With Angiomax potentially going generic in 2015, The Medicines Company has collaborated with Alnylam over a 'pragmatic' high cholesterol drug to aid future growth.
The New Jersey Company has formed a global strategic alliance with Alnylam Pharmaceuticals in the development and commercialization of ALN-PCS, Alnylam’s intravenously administered RNAi therapy. It intends to lead and fund the drug out of the clinical studies stage in a deal which would benefit both companies.
Speaking on a company conference call, Chairman and CEO of Medicines, Clive Meanwell said: “The agreement keeps our short term priorities focused on our late stage assets, while Alnylam will continue to perform early stage development funded by the financial agreement.”
The companies will collaborate on the ALN-PCS programme to produce a therapy for the treatment of hypercholesterolemia.
The technology works by silencing the gene which produces PCSK9 – a protein which is directly involved in the metabolism of low-density lipoprotein cholesterol (‘bad’ cholesterol) – via an RNA interference injection.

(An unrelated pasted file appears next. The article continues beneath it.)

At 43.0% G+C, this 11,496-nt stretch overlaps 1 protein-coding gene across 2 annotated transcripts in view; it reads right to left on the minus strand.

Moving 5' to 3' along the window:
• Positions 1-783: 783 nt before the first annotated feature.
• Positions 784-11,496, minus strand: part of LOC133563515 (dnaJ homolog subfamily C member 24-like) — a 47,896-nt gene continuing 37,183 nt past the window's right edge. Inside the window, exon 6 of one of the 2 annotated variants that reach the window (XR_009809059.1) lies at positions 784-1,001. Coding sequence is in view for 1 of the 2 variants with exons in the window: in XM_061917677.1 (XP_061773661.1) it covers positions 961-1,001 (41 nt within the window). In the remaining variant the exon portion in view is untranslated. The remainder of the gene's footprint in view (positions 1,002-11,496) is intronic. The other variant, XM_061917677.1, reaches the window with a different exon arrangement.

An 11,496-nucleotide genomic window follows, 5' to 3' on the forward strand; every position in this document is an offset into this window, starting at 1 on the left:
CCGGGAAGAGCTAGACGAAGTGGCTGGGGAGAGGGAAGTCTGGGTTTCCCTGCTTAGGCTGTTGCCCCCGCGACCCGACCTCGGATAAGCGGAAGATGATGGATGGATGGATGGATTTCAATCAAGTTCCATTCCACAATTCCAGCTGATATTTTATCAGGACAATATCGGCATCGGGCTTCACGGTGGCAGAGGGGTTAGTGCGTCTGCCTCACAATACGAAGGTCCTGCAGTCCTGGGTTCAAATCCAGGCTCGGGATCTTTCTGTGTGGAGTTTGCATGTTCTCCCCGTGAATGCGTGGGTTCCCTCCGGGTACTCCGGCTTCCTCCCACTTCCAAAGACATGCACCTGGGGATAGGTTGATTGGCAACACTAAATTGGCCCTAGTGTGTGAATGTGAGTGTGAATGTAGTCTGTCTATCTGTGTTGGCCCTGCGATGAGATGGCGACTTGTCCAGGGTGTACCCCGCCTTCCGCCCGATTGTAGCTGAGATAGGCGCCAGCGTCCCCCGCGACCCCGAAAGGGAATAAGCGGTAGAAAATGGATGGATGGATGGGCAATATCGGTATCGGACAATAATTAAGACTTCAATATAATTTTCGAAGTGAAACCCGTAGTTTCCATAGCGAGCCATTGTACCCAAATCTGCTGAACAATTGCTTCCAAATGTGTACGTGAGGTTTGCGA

Meanwell expressed the attractiveness of the therapy “at a pragmatic level.” As a very low volume of subcutaneous injection will be administered over an infrequent period the therapy, Meanwell said it will satisfy patient appliance and the acceptability of the product.
Alnylam last year announced that it had made “astounding progress” in improving the potency of the drug. However, the company had been forced to cut back on staff following the increasing costs of its RNAi programme.
Alnylam will receive an initial $25m (EUR18m) from medicines though following various milestones this figure may increase by another $180m. Once the product is commercialized Alnylam will be entitled to double-digit royalties.
Medicines ‘Inclined’ to Grow
The agreement with Alnylam is the second sign of growth for Medicines so far this year, as the company prepares for a loss of patent on its lead drug Angiomax.
The company has purchased Incline Therapeutics for an undisclosed figure and plans to bring its Ionsys technology – a system of administering needless postoperative painkillers – to market in the US and Europe.
Angiomax, Medicine’s thrombin inhibitor, potentially loses its patent in 2015.